Bachelor Flock: A group of young cranes that stays together until they pair and begin breeding.

Band: Identification “bracelet” used on birds. ICF fastens an aluminum band with an identification number just above the hock (ankle) joint on all captive birds.

Brailing: Placing a strap on a bird’s wing to prevent flight.

Clipping: Cutting the primary (flight) feathers from one wing to prevent flight. ICF clips most of its birds. Clipping discourages normal copulation, however, because it makes it more difficult for the male to balance on the back of the female.

Clutch: The eggs laid by a female in a single nesting. In the wild, cranes usually lay a two-egg clutch.

Coverts: The small feathers which overlie the base of the flight feathers.

Crane City: A series of pens and houses built on the far northeast corner of the property. Construction costs were about $10,000 per pen. The structures in Crane City include approximately 65 crane pens and a quarantine unit. Crane City is our breeding unit and is off-limits to the public.

DMZ: Demilitarized Zone between North and South Korea. A restricted area where wintering cranes find suitable winter habitat and are undisturbed by human presence.

Egg Tooth: A whitish, horny tubercle near the tip of the upper mandible of a bird embryo. It is used to break the eggshell during hatching and is cast off shortly after the chick emerges.

Egg Transfer: The process of removing one of two eggs from nests in the wild, and transferring them to a captive breeding center for hatching.

Extirpation: The disappearance of a species from a certain region. “Extinction” is the complete disappearance of a species from all regions.

Fledging: Acquiring the feathers necessary for flight. The process is completed at about three months of age in cranes.

Hock: This is a joint equivalent to our ankle. From the hock down, is the “foot” of the crane. They walk on what is equivalent to our toes.

Hybrid: When two different species mate, a hybrid results. ICF has produced hybrids experimentally in the past but does not hybridize cranes regularly. The formation of hybrids in the wild is extremely rare.

Imprinting: Rapid learning commonly found in ground-nesting birds. Chicks fix, or imprint, on the first object they see and hear after hatching – usually their parent. In some cases, imprinting also establishes a species identity, mating preferences, and habitat preferences.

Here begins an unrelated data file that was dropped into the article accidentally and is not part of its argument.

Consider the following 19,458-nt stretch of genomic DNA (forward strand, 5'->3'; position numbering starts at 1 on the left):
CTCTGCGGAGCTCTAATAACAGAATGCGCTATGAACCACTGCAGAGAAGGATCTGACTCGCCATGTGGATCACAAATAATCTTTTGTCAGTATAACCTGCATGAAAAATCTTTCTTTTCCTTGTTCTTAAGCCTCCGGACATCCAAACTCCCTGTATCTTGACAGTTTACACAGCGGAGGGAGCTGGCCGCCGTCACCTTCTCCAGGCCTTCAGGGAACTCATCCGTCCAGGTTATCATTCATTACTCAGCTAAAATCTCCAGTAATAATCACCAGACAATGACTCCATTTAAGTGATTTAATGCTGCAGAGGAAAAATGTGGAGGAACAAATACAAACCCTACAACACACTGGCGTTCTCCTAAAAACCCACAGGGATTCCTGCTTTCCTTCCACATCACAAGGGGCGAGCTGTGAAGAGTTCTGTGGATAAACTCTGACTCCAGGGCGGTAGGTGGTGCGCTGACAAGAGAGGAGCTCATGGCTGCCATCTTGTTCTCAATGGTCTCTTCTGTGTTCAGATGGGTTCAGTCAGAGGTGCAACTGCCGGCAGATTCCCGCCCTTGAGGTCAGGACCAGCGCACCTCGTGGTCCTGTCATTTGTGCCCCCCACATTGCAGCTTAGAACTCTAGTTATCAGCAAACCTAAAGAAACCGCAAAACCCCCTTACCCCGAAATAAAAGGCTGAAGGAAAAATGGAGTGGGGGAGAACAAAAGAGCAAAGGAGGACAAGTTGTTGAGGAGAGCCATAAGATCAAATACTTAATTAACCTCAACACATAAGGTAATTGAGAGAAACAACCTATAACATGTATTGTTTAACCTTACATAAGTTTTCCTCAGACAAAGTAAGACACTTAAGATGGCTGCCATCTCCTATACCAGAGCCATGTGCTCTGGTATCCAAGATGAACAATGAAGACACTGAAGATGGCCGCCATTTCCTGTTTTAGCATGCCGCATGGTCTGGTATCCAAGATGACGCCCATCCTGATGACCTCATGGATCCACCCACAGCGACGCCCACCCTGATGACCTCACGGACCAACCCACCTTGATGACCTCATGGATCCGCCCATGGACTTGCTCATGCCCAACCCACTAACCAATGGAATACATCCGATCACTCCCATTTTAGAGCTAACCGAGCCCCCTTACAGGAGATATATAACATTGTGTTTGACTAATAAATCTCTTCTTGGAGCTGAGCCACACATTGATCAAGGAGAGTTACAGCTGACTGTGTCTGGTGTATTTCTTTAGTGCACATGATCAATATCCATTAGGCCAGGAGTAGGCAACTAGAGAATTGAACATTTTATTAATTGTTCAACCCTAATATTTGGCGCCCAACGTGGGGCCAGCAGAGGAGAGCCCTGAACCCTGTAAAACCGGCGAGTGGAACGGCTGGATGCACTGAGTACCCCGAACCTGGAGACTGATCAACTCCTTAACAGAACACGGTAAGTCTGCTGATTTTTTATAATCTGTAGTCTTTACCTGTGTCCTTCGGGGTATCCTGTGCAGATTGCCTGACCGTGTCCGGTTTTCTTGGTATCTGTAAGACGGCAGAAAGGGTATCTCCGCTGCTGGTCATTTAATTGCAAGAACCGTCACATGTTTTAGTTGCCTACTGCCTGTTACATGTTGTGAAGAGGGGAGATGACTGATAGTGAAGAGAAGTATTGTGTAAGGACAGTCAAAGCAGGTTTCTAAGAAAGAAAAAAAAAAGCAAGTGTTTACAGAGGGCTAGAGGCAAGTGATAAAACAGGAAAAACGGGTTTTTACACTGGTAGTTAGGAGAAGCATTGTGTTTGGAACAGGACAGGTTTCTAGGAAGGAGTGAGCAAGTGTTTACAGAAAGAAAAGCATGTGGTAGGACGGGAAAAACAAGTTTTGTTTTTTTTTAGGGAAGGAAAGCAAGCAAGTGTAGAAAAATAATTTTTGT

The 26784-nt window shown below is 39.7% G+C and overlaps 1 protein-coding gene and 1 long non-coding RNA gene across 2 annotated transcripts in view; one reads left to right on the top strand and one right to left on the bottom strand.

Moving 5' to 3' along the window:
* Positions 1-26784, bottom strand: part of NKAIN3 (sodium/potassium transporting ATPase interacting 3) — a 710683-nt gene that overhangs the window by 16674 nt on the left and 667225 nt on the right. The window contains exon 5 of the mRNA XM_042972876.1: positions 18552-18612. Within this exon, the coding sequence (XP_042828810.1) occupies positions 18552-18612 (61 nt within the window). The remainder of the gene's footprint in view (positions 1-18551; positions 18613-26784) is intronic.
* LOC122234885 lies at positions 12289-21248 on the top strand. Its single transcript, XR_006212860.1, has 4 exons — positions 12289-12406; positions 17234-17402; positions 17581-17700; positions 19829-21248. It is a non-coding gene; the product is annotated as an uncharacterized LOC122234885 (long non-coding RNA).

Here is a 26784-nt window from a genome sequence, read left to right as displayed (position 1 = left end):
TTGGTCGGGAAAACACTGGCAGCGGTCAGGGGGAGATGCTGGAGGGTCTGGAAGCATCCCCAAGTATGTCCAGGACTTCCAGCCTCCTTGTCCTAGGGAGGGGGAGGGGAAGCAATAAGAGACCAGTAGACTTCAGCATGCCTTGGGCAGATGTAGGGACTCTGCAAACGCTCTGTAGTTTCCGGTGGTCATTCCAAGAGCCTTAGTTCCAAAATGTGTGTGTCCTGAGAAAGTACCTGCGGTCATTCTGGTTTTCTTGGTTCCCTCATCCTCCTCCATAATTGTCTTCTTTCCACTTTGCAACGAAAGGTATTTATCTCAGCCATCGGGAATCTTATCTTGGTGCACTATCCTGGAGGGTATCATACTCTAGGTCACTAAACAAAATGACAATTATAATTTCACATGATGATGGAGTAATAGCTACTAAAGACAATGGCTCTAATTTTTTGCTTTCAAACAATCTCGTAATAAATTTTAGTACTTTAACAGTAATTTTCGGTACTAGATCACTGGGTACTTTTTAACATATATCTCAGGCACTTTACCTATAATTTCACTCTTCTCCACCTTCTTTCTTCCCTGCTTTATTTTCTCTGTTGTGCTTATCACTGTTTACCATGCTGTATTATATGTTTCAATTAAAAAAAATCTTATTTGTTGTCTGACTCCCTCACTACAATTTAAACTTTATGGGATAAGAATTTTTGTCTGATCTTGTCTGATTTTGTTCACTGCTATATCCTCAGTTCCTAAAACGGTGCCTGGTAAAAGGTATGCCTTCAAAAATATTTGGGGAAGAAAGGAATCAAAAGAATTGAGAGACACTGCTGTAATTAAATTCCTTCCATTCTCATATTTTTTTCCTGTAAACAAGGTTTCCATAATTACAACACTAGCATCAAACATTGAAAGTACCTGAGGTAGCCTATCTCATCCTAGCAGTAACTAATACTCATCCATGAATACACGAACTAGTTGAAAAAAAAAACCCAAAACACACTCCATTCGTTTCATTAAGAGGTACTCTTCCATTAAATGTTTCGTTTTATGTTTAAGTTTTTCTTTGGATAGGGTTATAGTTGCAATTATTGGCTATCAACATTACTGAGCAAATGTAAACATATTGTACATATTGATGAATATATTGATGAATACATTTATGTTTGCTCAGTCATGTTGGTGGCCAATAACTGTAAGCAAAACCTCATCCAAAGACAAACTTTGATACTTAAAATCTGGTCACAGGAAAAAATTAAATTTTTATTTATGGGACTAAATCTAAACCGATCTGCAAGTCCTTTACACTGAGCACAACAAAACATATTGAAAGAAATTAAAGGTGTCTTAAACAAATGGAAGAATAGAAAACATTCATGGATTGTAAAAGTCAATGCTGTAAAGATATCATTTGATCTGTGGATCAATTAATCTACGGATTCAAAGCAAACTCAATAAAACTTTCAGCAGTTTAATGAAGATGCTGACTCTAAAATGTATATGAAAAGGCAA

Incubation: This means keeping eggs warm and moist until they hatch. “Brooding” means keeping the chicks warm and dry.

Mandible: The beak, formed by an extension of a skull bone combined with a horny substance called keratin. There are upper and lower mandibles.

Molt: Renewal of plumage in birds, which usually occurs once a year. Cranes molt in midsummer, after the breeding season.

Nares: Nostrils found on the upper mandible.

Nest Exchange: Adults changing places on the nest during the incubation period.

Pellets: Crane food, comprised of soy, alfalfa, fish, corn meal, and vitamin supplements. ICF purchases two types of pellets: maintenance/breeder and starter, which is used for chicks. The two pellet types have different ingredient ratios, each developed to meet the needs of cranes in different stages of development and activity.

Primaries: Thin feathers, 10-12 inches long, growing from the “hand” of the wing. They are used in forward propulsion during flight.

Pipping: Occurs when a chick inside the egg breaks a small hole in the shell and begins to breathe fresh air from the outside. Pipping is preceded by internal pipping when the chick breaks the membrane of the air cell and starts to breathe with its lungs.

Pinioning: An operation to remove the hand part of the wing, which permanently prevents a bird from flying. Pinioning is still a common practice at zoos all over the world. ICF does not pinion birds – we prefer to clip them – but many of ICF’s cranes on loan from zoos are pinioned.

Precocial: A term describing a bird that hatches with down feathers, open eyes, and the ability to leave the nest within minutes or hours after hatching. Most ground-nesting birds, including cranes, are precocial – an adaptation that serves to reduce losses to predators. “Altricial” chicks are those which are naked and helpless when they hatch.

Secondaries: Feathers attached to the “forearm” of the wing inside the primaries. They are shorter and broader than primaries and are used in soaring and braking.

Sedge: A group of cranes.

Species: The fundamental biological classification consisting of very similar plants or animals.

Staging Ground: A stopover place for migrating birds, used for resting and feeding.

Tarsus: The part of the leg above the hock. It is equivalent to our shin.

Taxonomy: The arrangement and classification of animals into similar groups.

Tertials: Feathers attached to the “upper arm” of the wing, closest to the body. In cranes, the tertials are often modified for display. When the wings are folded, the tertials look like long tail feathers. The “bustle” on the Eurasian crane consists of tertials.

Territory: An area defended by a pair of cranes during nesting. The territory size ranges from three to 250 acres.

Threat Display: A behavior displayed when a bird is threatened by predators or intruding cranes. Threats can consist of wing spreading, preening, arching, calling, and fluffing feathers.

Unison Call: An antiphonal territorial call given by mated pairs of cranes. During the unison call, the female and male usually have different vocalizations and postures.